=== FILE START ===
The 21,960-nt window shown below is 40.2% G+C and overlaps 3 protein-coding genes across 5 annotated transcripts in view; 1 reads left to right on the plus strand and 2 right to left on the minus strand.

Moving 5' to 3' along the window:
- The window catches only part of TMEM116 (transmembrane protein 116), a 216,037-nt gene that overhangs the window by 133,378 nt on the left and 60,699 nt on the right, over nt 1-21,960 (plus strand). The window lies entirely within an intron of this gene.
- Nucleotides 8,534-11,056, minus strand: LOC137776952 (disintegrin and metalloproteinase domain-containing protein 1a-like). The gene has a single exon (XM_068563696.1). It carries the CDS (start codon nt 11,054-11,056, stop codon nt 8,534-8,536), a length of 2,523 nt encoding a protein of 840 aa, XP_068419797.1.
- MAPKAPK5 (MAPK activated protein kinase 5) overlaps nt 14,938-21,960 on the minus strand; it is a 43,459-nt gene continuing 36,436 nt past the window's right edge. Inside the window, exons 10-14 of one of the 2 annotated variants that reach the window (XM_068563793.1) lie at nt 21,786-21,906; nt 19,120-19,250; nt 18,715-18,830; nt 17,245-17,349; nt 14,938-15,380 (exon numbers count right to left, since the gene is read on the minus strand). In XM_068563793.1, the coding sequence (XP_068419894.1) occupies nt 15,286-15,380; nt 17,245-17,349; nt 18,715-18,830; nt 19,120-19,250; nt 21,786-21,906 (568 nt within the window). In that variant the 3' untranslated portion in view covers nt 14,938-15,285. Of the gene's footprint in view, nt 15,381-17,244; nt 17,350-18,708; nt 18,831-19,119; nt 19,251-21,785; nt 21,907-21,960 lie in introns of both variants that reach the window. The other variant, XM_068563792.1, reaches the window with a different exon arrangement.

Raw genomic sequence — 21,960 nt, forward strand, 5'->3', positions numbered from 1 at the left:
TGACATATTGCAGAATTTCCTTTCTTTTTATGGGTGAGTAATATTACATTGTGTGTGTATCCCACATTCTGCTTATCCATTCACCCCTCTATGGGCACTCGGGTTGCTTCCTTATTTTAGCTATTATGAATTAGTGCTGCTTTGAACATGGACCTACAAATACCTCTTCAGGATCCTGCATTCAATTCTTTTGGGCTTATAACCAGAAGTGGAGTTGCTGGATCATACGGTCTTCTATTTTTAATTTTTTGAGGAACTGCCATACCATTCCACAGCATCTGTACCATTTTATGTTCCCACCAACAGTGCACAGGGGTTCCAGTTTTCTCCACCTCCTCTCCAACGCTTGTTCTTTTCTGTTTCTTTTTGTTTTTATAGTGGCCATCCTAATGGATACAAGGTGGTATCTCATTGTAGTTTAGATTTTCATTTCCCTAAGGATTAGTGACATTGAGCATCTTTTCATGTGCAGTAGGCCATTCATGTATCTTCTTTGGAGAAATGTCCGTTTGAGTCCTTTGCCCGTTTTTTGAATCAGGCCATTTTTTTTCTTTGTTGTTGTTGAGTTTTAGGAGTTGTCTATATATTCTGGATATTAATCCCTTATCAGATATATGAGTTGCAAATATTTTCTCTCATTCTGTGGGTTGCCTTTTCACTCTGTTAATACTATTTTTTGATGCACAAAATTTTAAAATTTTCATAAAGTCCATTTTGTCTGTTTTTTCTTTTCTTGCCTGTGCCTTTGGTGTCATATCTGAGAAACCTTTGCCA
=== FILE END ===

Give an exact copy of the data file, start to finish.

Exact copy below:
The 21,960-nt window shown below is 40.2% G+C and overlaps 3 protein-coding genes across 5 annotated transcripts in view; 1 reads left to right on the plus strand and 2 right to left on the minus strand.

Moving 5' to 3' along the window:
- The window catches only part of TMEM116 (transmembrane protein 116), a 216,037-nt gene that overhangs the window by 133,378 nt on the left and 60,699 nt on the right, over nt 1-21,960 (plus strand). The window lies entirely within an intron of this gene.
- Nucleotides 8,534-11,056, minus strand: LOC137776952 (disintegrin and metalloproteinase domain-containing protein 1a-like). The gene has a single exon (XM_068563696.1). It carries the CDS (start codon nt 11,054-11,056, stop codon nt 8,534-8,536), a length of 2,523 nt encoding a protein of 840 aa, XP_068419797.1.
- MAPKAPK5 (MAPK activated protein kinase 5) overlaps nt 14,938-21,960 on the minus strand; it is a 43,459-nt gene continuing 36,436 nt past the window's right edge. Inside the window, exons 10-14 of one of the 2 annotated variants that reach the window (XM_068563793.1) lie at nt 21,786-21,906; nt 19,120-19,250; nt 18,715-18,830; nt 17,245-17,349; nt 14,938-15,380 (exon numbers count right to left, since the gene is read on the minus strand). In XM_068563793.1, the coding sequence (XP_068419894.1) occupies nt 15,286-15,380; nt 17,245-17,349; nt 18,715-18,830; nt 19,120-19,250; nt 21,786-21,906 (568 nt within the window). In that variant the 3' untranslated portion in view covers nt 14,938-15,285. Of the gene's footprint in view, nt 15,381-17,244; nt 17,350-18,708; nt 18,831-19,119; nt 19,251-21,785; nt 21,907-21,960 lie in introns of both variants that reach the window. The other variant, XM_068563792.1, reaches the window with a different exon arrangement.

Raw genomic sequence — 21,960 nt, forward strand, 5'->3', positions numbered from 1 at the left:
TGACATATTGCAGAATTTCCTTTCTTTTTATGGGTGAGTAATATTACATTGTGTGTGTATCCCACATTCTGCTTATCCATTCACCCCTCTATGGGCACTCGGGTTGCTTCCTTATTTTAGCTATTATGAATTAGTGCTGCTTTGAACATGGACCTACAAATACCTCTTCAGGATCCTGCATTCAATTCTTTTGGGCTTATAACCAGAAGTGGAGTTGCTGGATCATACGGTCTTCTATTTTTAATTTTTTGAGGAACTGCCATACCATTCCACAGCATCTGTACCATTTTATGTTCCCACCAACAGTGCACAGGGGTTCCAGTTTTCTCCACCTCCTCTCCAACGCTTGTTCTTTTCTGTTTCTTTTTGTTTTTATAGTGGCCATCCTAATGGATACAAGGTGGTATCTCATTGTAGTTTAGATTTTCATTTCCCTAAGGATTAGTGACATTGAGCATCTTTTCATGTGCAGTAGGCCATTCATGTATCTTCTTTGGAGAAATGTCCGTTTGAGTCCTTTGCCCGTTTTTTGAATCAGGCCATTTTTTTTCTTTGTTGTTGTTGAGTTTTAGGAGTTGTCTATATATTCTGGATATTAATCCCTTATCAGATATATGAGTTGCAAATATTTTCTCTCATTCTGTGGGTTGCCTTTTCACTCTGTTAATACTATTTTTTGATGCACAAAATTTTAAAATTTTCATAAAGTCCATTTTGTCTGTTTTTTCTTTTCTTGCCTGTGCCTTTGGTGTCATATCTGAGAAACCTTTGCCA